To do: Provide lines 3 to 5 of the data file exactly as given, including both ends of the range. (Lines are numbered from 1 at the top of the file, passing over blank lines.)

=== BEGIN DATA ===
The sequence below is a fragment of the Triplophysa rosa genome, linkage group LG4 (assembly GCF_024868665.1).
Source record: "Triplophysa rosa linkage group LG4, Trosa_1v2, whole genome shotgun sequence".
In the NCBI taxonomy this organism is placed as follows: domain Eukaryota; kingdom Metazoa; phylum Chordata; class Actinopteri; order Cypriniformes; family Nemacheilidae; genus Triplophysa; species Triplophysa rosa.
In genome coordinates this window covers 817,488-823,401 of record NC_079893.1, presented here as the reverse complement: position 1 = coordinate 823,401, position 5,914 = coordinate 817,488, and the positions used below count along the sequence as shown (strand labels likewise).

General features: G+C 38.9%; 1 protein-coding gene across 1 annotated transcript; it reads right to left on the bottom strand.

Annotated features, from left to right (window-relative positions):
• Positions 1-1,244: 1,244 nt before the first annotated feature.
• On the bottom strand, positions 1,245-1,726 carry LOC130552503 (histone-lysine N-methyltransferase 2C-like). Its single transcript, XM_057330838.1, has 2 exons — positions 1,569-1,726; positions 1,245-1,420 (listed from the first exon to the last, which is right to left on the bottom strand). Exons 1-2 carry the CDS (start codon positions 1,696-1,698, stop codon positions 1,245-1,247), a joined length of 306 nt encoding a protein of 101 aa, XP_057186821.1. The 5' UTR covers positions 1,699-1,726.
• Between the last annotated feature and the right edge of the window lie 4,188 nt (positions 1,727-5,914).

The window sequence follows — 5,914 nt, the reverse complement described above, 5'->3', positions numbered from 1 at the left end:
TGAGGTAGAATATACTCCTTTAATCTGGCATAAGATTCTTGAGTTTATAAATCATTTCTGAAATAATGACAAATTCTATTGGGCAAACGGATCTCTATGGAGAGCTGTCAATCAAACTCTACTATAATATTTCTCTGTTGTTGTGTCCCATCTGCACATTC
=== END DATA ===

In the NCBI taxonomy this organism is placed as follows: domain Eukaryota; kingdom Metazoa; phylum Chordata; class Actinopteri; order Cypriniformes; family Nemacheilidae; genus Triplophysa; species Triplophysa rosa.
In genome coordinates this window covers 817,488-823,401 of record NC_079893.1, presented here as the reverse complement: position 1 = coordinate 823,401, position 5,914 = coordinate 817,488, and the positions used below count along the sequence as shown (strand labels likewise).

General features: G+C 38.9%; 1 protein-coding gene across 1 annotated transcript; it reads right to left on the bottom strand.